British investments are currently smaller than the potential Cuba offers, but not because of that do they stop being important for us. In addition to those already mentioned in the energy sector, another example that shows the steps taken in this direction is Aberdeen Standard, the first investment fund to the island launched on the London Stock Exchange, which is promoting investments in the tourism sector in hotels and also in other fields.
We believe that Cuba is at a moment of opportunity for the people and that the new Constitution can serve as a platform for development with the recognition of the private sector and foreign investment.
The economic and financial field offers many possibilities for cooperation, and British experiences and potentials could be useful to Cuba, not only to encourage business, but also for exchange based on a strategic vision on the development of the economy. That could be another important point of focus in bilateral relations, especially at this time.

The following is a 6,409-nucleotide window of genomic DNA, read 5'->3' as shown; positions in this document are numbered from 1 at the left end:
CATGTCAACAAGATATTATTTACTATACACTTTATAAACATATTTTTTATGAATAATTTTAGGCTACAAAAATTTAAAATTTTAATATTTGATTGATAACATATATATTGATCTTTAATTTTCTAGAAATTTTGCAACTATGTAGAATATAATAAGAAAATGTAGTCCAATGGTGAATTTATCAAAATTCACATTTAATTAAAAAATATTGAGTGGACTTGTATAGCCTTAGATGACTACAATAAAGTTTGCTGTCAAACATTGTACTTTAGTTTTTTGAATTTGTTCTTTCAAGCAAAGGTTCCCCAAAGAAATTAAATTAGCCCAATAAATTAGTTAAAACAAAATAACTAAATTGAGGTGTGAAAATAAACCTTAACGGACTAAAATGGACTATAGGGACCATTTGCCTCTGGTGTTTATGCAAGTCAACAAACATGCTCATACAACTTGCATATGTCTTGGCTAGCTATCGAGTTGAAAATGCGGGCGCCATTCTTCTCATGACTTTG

In terms of tourism, the United Kingdom is one of the main issuers of visitors to Cuba, even if the figures may fluctuate a little from one year to another and that an event such as Hurricane Irma had an impact last year on the arrival of British visitors, which mostly use the “all-inclusive” modality in sun and beach areas such as Guardalavaca, Varadero and the keys to the north of Cuba, which were affected by the hurricane.
But I think the decline produced by this phenomenon was timely and the picture should start changing, because before Irma we were growing, in an order of 40% in 2017, and the trend under normal conditions should be a growth of British tourism as a significant part of the general increase of this sector in Cuba.